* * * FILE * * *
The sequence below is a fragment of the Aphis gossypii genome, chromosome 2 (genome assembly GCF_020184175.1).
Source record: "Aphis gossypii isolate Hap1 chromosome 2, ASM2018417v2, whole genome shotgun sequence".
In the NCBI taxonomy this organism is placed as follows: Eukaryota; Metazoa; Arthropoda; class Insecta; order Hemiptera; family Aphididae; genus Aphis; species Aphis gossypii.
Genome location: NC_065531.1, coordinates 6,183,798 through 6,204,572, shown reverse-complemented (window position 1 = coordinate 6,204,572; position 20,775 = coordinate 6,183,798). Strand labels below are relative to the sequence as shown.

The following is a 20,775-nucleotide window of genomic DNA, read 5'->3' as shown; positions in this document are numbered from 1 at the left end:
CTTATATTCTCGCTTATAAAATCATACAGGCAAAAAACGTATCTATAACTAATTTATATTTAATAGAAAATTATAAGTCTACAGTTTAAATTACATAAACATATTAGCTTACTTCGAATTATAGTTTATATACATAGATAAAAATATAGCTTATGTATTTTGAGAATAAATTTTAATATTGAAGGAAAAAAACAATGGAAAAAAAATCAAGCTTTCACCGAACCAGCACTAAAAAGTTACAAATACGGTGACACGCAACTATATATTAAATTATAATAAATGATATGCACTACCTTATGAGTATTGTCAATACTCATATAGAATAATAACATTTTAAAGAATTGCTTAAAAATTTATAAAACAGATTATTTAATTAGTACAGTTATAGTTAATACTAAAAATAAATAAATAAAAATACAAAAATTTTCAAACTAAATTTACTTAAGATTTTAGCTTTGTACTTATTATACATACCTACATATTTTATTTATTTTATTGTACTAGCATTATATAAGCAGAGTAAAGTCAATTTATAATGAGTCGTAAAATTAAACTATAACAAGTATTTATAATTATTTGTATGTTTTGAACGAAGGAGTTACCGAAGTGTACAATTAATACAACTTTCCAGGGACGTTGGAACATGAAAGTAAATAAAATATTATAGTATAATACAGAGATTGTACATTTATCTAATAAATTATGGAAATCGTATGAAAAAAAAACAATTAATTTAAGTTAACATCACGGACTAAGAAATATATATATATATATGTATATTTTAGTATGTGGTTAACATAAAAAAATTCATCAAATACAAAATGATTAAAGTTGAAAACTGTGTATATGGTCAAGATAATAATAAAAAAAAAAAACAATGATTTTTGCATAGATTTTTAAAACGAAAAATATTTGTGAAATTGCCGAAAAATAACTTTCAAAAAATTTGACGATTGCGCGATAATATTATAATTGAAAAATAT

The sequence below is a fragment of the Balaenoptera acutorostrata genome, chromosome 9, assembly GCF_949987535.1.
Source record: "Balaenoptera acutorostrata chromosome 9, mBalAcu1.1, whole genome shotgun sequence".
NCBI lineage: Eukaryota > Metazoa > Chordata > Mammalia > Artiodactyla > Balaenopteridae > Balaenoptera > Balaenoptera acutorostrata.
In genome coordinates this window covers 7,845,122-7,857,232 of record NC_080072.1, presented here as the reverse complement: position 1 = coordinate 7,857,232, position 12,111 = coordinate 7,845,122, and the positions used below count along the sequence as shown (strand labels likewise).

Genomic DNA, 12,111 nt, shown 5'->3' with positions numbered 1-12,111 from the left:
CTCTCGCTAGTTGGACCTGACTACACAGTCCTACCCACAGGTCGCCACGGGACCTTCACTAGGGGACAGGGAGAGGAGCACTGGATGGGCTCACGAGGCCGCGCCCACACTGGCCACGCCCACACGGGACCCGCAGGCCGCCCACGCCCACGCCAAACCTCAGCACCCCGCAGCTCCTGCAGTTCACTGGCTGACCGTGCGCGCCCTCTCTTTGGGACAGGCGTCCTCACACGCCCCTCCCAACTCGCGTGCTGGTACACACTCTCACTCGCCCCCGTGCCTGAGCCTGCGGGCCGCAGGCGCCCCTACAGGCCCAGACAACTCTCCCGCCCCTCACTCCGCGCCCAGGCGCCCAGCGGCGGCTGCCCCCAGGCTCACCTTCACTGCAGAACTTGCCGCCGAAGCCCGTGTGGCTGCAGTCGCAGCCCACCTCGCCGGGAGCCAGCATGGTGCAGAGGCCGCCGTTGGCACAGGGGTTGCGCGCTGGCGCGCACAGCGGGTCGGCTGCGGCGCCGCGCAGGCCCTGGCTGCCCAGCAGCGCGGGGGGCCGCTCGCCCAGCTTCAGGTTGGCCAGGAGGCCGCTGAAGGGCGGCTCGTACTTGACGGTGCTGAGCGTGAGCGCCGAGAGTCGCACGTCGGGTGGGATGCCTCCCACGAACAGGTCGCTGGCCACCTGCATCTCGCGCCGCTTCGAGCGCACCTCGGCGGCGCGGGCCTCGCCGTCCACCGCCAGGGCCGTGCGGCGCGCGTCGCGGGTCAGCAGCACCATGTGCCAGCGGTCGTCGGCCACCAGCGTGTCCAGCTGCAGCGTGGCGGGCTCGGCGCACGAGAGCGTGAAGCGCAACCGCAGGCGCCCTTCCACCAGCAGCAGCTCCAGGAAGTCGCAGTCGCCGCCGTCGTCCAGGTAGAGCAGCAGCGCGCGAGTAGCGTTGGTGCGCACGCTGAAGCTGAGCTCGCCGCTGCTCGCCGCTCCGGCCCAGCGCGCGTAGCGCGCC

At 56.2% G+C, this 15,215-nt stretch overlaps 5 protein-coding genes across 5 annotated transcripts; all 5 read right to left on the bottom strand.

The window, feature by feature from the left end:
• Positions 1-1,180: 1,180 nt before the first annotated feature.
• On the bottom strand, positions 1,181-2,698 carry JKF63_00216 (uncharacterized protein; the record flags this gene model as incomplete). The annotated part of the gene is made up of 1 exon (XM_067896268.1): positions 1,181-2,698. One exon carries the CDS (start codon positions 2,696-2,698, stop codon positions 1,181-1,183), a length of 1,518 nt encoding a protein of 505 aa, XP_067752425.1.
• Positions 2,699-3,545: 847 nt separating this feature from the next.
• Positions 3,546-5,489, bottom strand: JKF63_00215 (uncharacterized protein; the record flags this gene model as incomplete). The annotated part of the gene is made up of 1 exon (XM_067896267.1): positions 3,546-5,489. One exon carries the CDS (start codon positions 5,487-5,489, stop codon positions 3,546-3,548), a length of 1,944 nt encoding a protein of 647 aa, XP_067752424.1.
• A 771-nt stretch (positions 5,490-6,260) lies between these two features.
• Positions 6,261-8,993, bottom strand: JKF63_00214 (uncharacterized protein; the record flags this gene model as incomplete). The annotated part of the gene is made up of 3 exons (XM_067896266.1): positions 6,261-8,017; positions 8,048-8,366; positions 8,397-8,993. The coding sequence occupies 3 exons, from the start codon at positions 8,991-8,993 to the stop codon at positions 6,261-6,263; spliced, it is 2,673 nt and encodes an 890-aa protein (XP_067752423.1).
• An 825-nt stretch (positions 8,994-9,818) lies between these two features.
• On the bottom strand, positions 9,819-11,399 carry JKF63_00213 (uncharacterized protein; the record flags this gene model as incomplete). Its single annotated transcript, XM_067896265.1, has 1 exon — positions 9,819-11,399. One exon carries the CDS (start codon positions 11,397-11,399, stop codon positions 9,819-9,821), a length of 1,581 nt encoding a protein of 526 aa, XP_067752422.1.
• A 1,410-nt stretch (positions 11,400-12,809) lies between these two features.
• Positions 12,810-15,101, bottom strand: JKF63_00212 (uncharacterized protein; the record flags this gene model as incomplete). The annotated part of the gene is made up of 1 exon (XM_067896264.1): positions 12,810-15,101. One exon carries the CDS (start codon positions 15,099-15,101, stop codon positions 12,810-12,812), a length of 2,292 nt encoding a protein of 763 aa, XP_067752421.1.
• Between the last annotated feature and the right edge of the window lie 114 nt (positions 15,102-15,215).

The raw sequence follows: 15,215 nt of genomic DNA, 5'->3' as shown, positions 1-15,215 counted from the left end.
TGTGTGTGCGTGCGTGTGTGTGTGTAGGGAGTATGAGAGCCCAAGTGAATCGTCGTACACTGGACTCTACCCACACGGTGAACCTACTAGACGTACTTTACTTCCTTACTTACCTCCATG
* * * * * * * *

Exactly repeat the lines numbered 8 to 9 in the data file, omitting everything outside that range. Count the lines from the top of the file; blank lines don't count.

Source record: "Balaenoptera acutorostrata chromosome 9, mBalAcu1.1, whole genome shotgun sequence".
NCBI lineage: Eukaryota > Metazoa > Chordata > Mammalia > Artiodactyla > Balaenopteridae > Balaenoptera > Balaenoptera acutorostrata.